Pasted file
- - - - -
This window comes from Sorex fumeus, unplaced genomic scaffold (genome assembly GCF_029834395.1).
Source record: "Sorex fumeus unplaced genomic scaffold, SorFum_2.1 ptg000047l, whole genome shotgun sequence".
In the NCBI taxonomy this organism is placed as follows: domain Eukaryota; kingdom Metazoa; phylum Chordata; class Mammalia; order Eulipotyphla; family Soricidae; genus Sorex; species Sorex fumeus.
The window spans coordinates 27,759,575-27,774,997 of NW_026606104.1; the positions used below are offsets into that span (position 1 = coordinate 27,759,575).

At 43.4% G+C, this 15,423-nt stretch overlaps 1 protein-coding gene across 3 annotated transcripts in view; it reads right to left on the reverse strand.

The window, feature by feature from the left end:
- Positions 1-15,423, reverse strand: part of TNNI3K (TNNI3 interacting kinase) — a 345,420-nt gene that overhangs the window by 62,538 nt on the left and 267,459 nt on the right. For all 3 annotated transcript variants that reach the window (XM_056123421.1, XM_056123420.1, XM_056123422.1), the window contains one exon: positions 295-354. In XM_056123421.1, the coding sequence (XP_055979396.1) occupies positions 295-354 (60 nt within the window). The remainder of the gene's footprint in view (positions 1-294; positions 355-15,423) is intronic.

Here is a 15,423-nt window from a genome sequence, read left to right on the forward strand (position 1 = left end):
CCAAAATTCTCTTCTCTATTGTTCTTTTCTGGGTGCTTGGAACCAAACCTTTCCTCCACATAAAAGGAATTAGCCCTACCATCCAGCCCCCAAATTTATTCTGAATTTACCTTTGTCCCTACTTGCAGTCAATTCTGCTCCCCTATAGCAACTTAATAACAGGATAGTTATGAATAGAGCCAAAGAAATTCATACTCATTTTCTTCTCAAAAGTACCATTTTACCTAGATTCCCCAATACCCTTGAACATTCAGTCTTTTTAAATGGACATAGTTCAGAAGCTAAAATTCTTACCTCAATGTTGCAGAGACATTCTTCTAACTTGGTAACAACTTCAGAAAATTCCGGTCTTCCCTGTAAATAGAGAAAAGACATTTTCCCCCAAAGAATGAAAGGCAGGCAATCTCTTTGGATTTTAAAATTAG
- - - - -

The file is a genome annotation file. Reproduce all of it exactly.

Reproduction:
This window comes from Sorex fumeus, unplaced genomic scaffold (genome assembly GCF_029834395.1).
Source record: "Sorex fumeus unplaced genomic scaffold, SorFum_2.1 ptg000047l, whole genome shotgun sequence".
In the NCBI taxonomy this organism is placed as follows: domain Eukaryota; kingdom Metazoa; phylum Chordata; class Mammalia; order Eulipotyphla; family Soricidae; genus Sorex; species Sorex fumeus.
The window spans coordinates 27,759,575-27,774,997 of NW_026606104.1; the positions used below are offsets into that span (position 1 = coordinate 27,759,575).

At 43.4% G+C, this 15,423-nt stretch overlaps 1 protein-coding gene across 3 annotated transcripts in view; it reads right to left on the reverse strand.

The window, feature by feature from the left end:
- Positions 1-15,423, reverse strand: part of TNNI3K (TNNI3 interacting kinase) — a 345,420-nt gene that overhangs the window by 62,538 nt on the left and 267,459 nt on the right. For all 3 annotated transcript variants that reach the window (XM_056123421.1, XM_056123420.1, XM_056123422.1), the window contains one exon: positions 295-354. In XM_056123421.1, the coding sequence (XP_055979396.1) occupies positions 295-354 (60 nt within the window). The remainder of the gene's footprint in view (positions 1-294; positions 355-15,423) is intronic.

Here is a 15,423-nt window from a genome sequence, read left to right on the forward strand (position 1 = left end):
CCAAAATTCTCTTCTCTATTGTTCTTTTCTGGGTGCTTGGAACCAAACCTTTCCTCCACATAAAAGGAATTAGCCCTACCATCCAGCCCCCAAATTTATTCTGAATTTACCTTTGTCCCTACTTGCAGTCAATTCTGCTCCCCTATAGCAACTTAATAACAGGATAGTTATGAATAGAGCCAAAGAAATTCATACTCATTTTCTTCTCAAAAGTACCATTTTACCTAGATTCCCCAATACCCTTGAACATTCAGTCTTTTTAAATGGACATAGTTCAGAAGCTAAAATTCTTACCTCAATGTTGCAGAGACATTCTTCTAACTTGGTAACAACTTCAGAAAATTCCGGTCTTCCCTGTAAATAGAGAAAAGACATTTTCCCCCAAAGAATGAAAGGCAGGCAATCTCTTTGGATTTTAAAATTAG